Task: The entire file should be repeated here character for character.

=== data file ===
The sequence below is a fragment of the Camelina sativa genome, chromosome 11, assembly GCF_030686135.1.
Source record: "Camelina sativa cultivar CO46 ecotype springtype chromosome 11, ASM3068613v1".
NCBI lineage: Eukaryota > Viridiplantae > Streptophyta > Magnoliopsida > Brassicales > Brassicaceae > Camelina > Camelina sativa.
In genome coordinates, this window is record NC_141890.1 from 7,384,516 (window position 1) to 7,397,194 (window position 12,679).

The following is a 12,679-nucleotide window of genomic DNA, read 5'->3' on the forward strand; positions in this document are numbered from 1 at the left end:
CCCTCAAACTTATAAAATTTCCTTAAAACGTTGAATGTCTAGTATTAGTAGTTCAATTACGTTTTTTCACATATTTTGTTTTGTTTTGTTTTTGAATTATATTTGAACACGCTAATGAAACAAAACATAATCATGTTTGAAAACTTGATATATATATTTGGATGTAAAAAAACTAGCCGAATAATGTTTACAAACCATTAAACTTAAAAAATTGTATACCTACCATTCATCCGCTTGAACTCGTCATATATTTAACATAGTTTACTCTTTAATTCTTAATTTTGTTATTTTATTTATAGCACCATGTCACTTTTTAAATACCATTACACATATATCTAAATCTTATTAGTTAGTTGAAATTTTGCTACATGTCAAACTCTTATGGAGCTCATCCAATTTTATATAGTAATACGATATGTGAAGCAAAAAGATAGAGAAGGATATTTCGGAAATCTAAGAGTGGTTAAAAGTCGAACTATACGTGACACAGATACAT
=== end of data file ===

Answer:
The sequence below is a fragment of the Camelina sativa genome, chromosome 11, assembly GCF_030686135.1.
Source record: "Camelina sativa cultivar CO46 ecotype springtype chromosome 11, ASM3068613v1".
NCBI lineage: Eukaryota > Viridiplantae > Streptophyta > Magnoliopsida > Brassicales > Brassicaceae > Camelina > Camelina sativa.
In genome coordinates, this window is record NC_141890.1 from 7,384,516 (window position 1) to 7,397,194 (window position 12,679).

The following is a 12,679-nucleotide window of genomic DNA, read 5'->3' on the forward strand; positions in this document are numbered from 1 at the left end:
CCCTCAAACTTATAAAATTTCCTTAAAACGTTGAATGTCTAGTATTAGTAGTTCAATTACGTTTTTTCACATATTTTGTTTTGTTTTGTTTTTGAATTATATTTGAACACGCTAATGAAACAAAACATAATCATGTTTGAAAACTTGATATATATATTTGGATGTAAAAAAACTAGCCGAATAATGTTTACAAACCATTAAACTTAAAAAATTGTATACCTACCATTCATCCGCTTGAACTCGTCATATATTTAACATAGTTTACTCTTTAATTCTTAATTTTGTTATTTTATTTATAGCACCATGTCACTTTTTAAATACCATTACACATATATCTAAATCTTATTAGTTAGTTGAAATTTTGCTACATGTCAAACTCTTATGGAGCTCATCCAATTTTATATAGTAATACGATATGTGAAGCAAAAAGATAGAGAAGGATATTTCGGAAATCTAAGAGTGGTTAAAAGTCGAACTATACGTGACACAGATACAT